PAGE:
sodapop Wed 11-Mar-20 13:01:54

I echo coolgran stay the strong woman you have become Bbarb and well done on 50 years of marriage.

NanaandGrampy Wed 11-Mar-20 13:56:10

Forgive me, but when I saw the title I thought it would be hints and tips on training husbands 😁

After 43 years of marriage I have a few 😉

I’m afraid I can offer much advice as my husband couldn’t control a runaway small child , let alone me ! And neither would he want to .

Stand your ground I say !

SalsaQueen Wed 11-Mar-20 14:26:25

I've been married for almost 40 years (I'm 60), and my husband has always supported me emotionally, financially (at least for many years when our sons were growing up) and in every way.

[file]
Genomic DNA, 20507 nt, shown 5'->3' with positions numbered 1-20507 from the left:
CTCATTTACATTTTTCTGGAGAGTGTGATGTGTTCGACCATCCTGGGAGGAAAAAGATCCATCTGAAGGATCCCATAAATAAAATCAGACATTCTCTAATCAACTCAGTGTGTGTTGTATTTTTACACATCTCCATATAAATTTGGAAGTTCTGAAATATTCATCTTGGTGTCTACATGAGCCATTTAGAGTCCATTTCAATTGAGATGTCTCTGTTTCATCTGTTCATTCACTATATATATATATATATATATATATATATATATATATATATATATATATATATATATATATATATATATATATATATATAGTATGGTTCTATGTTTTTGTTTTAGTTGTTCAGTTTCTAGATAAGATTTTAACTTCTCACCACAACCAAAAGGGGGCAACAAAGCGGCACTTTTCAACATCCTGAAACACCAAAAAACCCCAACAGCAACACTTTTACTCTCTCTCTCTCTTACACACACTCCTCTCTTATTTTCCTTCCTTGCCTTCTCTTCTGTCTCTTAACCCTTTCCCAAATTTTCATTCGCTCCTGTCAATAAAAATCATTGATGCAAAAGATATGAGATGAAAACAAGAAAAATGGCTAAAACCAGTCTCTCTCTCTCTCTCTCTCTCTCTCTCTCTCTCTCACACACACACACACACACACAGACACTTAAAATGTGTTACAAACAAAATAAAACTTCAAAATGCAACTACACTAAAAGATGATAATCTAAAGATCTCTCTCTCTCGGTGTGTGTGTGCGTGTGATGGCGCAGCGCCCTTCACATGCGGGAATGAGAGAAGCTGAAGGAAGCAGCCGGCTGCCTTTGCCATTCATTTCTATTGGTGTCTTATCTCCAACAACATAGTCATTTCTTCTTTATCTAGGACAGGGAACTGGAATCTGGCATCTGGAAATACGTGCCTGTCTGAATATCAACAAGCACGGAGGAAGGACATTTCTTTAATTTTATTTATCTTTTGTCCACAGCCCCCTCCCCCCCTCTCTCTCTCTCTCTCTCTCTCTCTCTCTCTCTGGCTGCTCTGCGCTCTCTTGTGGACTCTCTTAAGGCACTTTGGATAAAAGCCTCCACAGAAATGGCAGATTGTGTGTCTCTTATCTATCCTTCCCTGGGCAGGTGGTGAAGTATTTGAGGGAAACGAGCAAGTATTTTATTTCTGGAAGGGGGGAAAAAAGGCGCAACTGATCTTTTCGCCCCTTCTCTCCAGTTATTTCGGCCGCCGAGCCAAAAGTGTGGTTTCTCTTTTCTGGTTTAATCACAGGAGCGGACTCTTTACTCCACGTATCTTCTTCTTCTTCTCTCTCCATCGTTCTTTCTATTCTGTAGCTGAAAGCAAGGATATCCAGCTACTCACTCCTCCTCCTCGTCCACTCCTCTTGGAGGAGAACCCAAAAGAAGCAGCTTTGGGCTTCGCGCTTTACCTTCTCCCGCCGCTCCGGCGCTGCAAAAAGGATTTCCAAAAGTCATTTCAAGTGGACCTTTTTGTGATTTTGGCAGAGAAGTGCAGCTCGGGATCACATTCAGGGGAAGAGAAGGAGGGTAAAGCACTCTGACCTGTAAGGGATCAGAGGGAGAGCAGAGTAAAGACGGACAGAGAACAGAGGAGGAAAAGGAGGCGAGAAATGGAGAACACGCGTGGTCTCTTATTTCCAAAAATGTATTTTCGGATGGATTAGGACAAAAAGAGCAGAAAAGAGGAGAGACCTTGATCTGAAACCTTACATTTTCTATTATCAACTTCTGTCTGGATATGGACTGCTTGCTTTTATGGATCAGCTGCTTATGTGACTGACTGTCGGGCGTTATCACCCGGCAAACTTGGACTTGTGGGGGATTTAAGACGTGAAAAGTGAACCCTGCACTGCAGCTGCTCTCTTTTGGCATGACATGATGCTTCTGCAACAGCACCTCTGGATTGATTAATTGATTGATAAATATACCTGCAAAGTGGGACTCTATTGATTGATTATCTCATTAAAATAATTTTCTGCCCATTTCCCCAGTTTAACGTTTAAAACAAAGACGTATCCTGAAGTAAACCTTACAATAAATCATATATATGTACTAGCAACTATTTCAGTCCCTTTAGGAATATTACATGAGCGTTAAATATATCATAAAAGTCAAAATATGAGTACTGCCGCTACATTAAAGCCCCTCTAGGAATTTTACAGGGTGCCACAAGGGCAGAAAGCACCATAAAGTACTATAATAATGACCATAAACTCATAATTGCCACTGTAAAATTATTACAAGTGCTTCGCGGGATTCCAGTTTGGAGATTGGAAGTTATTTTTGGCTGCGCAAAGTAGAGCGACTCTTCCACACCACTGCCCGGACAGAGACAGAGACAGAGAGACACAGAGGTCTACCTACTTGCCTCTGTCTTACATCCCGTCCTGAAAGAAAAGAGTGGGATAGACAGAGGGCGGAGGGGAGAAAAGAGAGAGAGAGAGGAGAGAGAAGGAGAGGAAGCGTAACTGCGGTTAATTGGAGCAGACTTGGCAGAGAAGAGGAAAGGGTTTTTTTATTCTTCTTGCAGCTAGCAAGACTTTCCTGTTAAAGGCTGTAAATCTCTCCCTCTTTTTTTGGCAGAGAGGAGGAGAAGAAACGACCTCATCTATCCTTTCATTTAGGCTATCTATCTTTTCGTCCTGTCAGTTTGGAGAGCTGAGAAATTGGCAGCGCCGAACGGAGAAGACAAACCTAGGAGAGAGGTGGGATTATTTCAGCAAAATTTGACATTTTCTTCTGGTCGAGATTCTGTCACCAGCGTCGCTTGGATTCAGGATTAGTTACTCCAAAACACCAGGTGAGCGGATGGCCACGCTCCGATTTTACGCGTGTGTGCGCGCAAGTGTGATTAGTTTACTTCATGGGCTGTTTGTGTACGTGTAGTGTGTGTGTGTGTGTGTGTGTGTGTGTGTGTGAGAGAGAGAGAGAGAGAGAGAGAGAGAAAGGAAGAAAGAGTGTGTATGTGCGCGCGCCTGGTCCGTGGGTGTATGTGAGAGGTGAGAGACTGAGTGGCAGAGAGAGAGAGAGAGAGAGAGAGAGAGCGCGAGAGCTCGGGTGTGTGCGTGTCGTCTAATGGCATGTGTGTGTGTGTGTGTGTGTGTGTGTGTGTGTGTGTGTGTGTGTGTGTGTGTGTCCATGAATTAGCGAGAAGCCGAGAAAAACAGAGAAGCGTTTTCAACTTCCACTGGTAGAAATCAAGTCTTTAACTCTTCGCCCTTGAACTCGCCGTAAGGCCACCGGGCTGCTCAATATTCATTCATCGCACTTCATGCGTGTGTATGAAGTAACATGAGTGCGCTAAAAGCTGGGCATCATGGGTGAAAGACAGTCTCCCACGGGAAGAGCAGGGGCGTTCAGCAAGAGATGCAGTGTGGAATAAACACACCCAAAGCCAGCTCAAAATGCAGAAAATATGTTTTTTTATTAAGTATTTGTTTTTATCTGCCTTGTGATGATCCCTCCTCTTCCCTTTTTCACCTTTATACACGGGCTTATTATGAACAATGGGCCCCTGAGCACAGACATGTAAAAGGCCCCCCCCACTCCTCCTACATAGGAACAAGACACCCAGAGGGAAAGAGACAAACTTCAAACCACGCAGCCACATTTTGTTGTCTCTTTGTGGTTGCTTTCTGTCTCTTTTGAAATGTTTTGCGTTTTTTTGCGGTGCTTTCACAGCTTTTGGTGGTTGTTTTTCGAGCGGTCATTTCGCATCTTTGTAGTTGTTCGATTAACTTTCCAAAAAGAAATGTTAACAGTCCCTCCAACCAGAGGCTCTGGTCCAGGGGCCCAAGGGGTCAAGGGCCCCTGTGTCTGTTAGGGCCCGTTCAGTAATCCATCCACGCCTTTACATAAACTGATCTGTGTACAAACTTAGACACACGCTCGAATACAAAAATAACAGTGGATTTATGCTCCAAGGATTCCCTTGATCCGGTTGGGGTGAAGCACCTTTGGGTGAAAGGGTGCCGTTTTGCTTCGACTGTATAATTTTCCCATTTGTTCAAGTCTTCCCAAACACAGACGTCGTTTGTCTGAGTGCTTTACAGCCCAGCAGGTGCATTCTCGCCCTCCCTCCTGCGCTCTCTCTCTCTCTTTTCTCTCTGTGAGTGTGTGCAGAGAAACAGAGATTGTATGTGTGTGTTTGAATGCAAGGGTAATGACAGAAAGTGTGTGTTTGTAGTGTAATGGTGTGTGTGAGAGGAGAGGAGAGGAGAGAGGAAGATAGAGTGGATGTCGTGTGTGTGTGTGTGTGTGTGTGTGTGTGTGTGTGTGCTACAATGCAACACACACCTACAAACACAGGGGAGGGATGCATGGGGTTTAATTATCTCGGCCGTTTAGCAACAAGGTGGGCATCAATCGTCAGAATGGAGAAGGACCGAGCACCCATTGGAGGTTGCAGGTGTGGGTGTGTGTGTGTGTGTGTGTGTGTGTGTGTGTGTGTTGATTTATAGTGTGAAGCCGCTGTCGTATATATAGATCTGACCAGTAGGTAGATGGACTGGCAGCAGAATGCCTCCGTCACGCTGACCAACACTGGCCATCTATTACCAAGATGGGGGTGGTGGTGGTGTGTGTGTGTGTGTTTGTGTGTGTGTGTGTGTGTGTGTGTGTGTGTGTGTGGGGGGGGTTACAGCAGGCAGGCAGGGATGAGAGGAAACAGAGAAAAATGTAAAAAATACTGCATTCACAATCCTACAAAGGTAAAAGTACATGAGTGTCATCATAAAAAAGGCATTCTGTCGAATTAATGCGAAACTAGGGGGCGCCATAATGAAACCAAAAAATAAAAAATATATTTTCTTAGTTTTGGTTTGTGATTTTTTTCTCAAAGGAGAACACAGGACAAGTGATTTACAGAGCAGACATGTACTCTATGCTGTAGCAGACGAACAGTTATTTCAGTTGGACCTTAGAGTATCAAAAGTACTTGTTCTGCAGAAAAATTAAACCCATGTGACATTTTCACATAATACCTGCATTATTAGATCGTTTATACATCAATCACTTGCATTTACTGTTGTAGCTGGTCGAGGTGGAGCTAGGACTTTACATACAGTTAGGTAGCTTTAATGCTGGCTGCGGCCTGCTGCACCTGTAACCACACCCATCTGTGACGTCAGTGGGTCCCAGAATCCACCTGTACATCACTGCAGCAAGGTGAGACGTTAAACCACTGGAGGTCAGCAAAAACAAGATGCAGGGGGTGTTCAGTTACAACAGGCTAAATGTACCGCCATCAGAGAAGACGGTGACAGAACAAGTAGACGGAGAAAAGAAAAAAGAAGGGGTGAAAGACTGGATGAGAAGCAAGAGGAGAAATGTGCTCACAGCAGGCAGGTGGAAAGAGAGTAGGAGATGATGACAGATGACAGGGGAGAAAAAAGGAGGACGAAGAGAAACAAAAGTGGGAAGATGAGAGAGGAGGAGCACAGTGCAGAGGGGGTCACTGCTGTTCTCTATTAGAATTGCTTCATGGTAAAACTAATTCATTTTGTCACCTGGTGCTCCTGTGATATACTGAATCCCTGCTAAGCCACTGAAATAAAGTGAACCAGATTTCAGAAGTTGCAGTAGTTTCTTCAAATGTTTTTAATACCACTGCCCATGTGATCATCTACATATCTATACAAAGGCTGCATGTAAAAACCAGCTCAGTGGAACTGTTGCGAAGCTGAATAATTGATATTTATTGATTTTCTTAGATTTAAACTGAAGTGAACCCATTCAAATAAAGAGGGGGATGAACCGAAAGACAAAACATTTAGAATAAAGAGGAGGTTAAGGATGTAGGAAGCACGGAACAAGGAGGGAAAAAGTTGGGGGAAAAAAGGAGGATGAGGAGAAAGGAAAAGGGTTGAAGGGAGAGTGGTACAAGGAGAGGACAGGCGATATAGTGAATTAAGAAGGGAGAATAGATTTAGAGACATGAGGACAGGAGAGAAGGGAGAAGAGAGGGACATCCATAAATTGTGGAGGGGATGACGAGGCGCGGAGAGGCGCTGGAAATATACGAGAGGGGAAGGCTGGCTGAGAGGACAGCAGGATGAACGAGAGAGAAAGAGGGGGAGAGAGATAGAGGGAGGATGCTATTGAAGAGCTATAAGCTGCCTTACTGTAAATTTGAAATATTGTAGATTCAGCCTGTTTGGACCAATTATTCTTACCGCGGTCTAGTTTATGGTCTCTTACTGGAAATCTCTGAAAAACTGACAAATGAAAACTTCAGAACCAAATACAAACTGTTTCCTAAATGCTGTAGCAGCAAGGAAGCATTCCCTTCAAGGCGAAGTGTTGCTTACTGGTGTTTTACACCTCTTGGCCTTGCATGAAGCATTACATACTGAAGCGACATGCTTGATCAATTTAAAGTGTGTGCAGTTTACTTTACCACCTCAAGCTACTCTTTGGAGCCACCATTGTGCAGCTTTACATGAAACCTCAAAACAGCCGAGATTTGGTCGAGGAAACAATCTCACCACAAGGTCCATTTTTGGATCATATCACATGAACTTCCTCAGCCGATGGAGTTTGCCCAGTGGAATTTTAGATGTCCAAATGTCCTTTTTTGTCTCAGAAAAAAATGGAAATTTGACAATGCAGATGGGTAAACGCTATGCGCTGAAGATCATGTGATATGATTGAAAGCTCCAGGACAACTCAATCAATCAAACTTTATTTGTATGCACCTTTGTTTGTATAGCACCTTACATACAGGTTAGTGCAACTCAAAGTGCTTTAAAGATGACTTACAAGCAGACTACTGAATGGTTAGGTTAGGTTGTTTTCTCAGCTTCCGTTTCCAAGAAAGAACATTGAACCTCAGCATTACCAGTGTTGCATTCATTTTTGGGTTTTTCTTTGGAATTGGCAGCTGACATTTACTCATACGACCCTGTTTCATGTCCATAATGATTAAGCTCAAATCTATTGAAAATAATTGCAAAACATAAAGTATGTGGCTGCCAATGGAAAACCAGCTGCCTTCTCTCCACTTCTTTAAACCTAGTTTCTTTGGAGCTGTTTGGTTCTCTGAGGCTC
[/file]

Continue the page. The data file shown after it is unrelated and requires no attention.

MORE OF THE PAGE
I ask his opinion on things - what should I do with my hair/shall I change job, that kind of thing - but in the end, I do what I like, and always have done.

I can't imagine being with someone like your husband.

TerriBull Wed 11-Mar-20 14:44:12

I'm sorry for your situation OP, I really don't think a controlling personality is hot wired into the male psyche, men being 50% of the population, and as such are as diverse in their personality traits as their female counterparts. As we all know some women are just as likely to have the controlling gene.

My husband is far more laid back about the whole situation than I am, but then I'm a born worrier. I can't say I've ever been controlled by a man, well maybe my dad in insisting I go to Sunday mass when I was growing up, but that was a battle he lost eventually! I am sympathetic to your plight as it sounds as if many years of frustration are coming to the fore. I'd merely point out to him when you go out, "what's good for the goose" he can hardly comment on your social meet ups when he is doing the same himself.

I hope you manage to sort things out.

M0nica Wed 11-Mar-20 15:42:18